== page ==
466990 Adaptive Multiple-Model Stochastic Predictive Control

Wednesday, November 16, 2016: 3:33 PM
Carmel II (Hotel Nikko San Francisco)
Tor Aksel N. Heirung1, Vinay Bavdekar2, Dogan Gidon2 and Ali Mesbah2, (1)Department of Chemical and Biomolecular Engineering, University of California, Berkeley, Berkeley, CA, (2)Department of Chemical and Biomolecular Engineering, University of California - Berkeley, Berkeley, CA

Model predictive control (MPC) of uncertain systems is a challenging problem that has received considerable attention. A majority of the MPC methods for uncertain systems are focused on parametric and/or exogenous uncertainty, and are broadly classified as either stochastic (describing uncertainty with probability masses or densities) [1] or robust (describing uncertainty in terms of bounded, deterministic sets) [2]. Some of these approaches are adaptive, meaning the controller adjusts the control law as new information is revealed (e.g., [3,4]). A problem that has received less attention is that of an uncertain model structure; this situation may arise in a variety of problems, including when there is uncertainty regarding which physical phenomena are taking place, and when it is unclear what model order is required to adequately describe the process dynamics.

In this talk we present an adaptive multiple-model predictive control strategy with active learning of model structure for stochastic nonlinear systems. The controller considers a set of model hypotheses, each with different structural form. The uncertain time-invariant parameters in the model hypotheses are described with probability density functions (PDFs), and the temporal evolution of the state probability distributions is predicted using the generalized polynomial chaos framework [5]. The uncertain parameters in each hypothesis are estimated online [6] and their distributions are updated as new measurements become available. The measurements are also used to estimate the validity probability of each model hypothesis using Bayesian statistics, providing the controller with a metric for the degree to which each hypothesis agrees with the data. In order to effectively determine which hypothesis best describes the system, we include a measure of model-hypothesis similarity in the control formulation and specify that the controller attempts to decrease the predicted output distribution overlap, thereby facilitating the task of reconciling the next data point with one of the models. In the talk, we review some dissimilarity metrics and argue that the Kolmogorov distance [7] is best suited for our purposes. This results in actively adaptive control with respect to structural uncertainty, or suboptimal dual control in the sense of Feldbaum [8]. That is, the MPC algorithm simultaneously controls the process and performs active model discrimination.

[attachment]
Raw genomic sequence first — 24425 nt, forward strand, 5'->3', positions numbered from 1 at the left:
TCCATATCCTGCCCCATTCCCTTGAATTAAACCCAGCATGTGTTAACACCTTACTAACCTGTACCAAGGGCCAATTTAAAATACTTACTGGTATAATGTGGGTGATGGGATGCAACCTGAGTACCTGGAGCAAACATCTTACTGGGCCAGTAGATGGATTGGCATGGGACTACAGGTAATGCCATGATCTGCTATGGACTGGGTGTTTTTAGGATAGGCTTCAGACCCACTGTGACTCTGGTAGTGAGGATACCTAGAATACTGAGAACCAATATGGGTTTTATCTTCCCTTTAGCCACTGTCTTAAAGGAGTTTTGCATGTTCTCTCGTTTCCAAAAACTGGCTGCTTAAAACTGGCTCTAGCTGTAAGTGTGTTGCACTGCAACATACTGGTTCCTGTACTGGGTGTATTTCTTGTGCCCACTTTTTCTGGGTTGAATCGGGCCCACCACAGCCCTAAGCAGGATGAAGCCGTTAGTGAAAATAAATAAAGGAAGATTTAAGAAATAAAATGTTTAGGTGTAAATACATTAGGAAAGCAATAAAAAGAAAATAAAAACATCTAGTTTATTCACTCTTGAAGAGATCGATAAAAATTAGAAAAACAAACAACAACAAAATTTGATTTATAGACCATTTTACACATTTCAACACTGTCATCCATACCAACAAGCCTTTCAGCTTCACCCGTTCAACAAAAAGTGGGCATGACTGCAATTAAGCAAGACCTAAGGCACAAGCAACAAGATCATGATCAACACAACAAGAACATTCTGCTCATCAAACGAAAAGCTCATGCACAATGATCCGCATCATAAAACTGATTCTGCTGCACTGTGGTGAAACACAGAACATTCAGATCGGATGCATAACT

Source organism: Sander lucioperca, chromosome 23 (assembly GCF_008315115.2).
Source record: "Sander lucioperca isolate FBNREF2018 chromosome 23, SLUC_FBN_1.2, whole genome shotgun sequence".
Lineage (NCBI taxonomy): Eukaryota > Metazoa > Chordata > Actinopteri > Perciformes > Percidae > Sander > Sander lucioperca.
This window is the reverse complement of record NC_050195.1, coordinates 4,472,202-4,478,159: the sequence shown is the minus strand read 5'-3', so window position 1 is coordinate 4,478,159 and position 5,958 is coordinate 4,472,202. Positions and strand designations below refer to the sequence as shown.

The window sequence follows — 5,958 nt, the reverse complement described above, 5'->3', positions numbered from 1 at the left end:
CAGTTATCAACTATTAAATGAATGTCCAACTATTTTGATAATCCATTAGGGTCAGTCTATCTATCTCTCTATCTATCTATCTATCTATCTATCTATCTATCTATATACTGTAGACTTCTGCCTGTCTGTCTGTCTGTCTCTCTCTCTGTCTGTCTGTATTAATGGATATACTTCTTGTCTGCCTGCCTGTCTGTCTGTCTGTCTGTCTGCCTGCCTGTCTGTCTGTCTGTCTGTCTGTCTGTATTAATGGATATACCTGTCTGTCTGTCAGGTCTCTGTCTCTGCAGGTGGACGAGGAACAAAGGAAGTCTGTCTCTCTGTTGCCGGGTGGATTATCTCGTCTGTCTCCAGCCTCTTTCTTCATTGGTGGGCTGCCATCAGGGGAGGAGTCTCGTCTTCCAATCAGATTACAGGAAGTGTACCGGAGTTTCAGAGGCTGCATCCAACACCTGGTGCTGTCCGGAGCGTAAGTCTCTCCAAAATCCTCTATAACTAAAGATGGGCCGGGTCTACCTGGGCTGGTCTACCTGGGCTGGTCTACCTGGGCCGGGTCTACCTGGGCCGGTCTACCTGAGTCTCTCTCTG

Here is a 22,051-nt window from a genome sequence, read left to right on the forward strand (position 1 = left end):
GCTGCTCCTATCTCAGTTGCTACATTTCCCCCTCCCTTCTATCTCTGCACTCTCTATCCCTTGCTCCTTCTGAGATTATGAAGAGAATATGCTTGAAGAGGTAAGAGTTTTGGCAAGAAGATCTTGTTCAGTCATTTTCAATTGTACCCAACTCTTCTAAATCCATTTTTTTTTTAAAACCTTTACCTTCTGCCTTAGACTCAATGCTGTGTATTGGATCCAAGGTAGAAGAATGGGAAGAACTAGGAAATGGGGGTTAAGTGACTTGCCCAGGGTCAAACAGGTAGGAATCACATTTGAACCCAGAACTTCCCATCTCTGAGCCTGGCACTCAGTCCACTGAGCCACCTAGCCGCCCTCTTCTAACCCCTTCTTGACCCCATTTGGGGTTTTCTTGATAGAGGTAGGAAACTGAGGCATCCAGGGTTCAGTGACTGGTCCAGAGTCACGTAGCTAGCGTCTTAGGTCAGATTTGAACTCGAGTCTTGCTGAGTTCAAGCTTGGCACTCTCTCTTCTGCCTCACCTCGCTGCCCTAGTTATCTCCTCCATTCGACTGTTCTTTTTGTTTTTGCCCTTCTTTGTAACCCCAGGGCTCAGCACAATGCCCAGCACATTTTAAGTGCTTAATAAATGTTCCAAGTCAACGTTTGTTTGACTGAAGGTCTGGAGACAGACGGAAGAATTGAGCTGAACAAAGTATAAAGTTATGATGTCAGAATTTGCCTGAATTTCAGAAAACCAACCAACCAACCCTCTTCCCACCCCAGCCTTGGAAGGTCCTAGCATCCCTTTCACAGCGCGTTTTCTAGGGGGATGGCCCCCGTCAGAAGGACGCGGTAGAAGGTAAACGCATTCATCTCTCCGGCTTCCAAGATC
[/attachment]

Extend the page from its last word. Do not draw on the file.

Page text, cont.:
We demonstrate the performance of the proposed adaptive multiple-model stochastic predictive control strategy through implementation on an atmospheric pressure plasma jet (based on [9]). The problem includes two model hypotheses, one for laminar flow and another for turbulent flow in the jet, and three uncertain parameters in each model hypothesis. The controller inputs will not only regulate the system dynamics, but also excite the system to effectively identify the flow regime (i.e., model hypothesis) in the presence of model parameter uncertainty.

[1] Mesbah, A. (2016). Stochastic model predictive control: An overview and perspectives for future research. IEEE Control Systems Magazine. Accepted.

[2] Bemporad, A., & Morari, M. (1999). Robust model predictive control: A survey. In Robustness in identification and control, pp. 207–226. Springer.

[3] Tanaskovic, M., Fagiano, L., Smith, R., & Morari, M. (2014). Adaptive receding horizon control for constrained MIMO systems. Automatica, 50(12), 3019–3029.

[4] Heirung, T.A.N., Ydstie, B.E., & Foss, B. (2015). Dual MPC for FIR systems: Information anticipation. In Advanced Control of Chemical Processes, pp. 1034–1039. Whistler, Canada.

[5] Xiu, D., & Karniadakis, G.E. (2002). The Wiener-Askey polynomial chaos for stochastic differential equations. SIAM Journal on Scientific Computing, 24(2), 619–644.

[6] Bavdekar, V.A., & Mesbah, A. (2016). A polynomial chaos-based nonlinear Bayesian approach for estimating state and parameter probability density functions. In American Control Conference. Boston, MA. To appear.

[7] Gibbs, A.L., & Su, F.E. (2002). On choosing and bounding probability metrics. International Statistical Review, 70(3), 419–435.

[8] Feldbaum, A.A. (1961). Dual-control theory. I. Automation and Remote Control, 21(9), 874–880.

[9] Gidon, D., Graves, D.B., & Mesbah, A. (2016). Model predictive control of thermal effects of an atmospheric pressure plasma jet for biomedical applications. In American Control Conference. Boston, MA. To appear.

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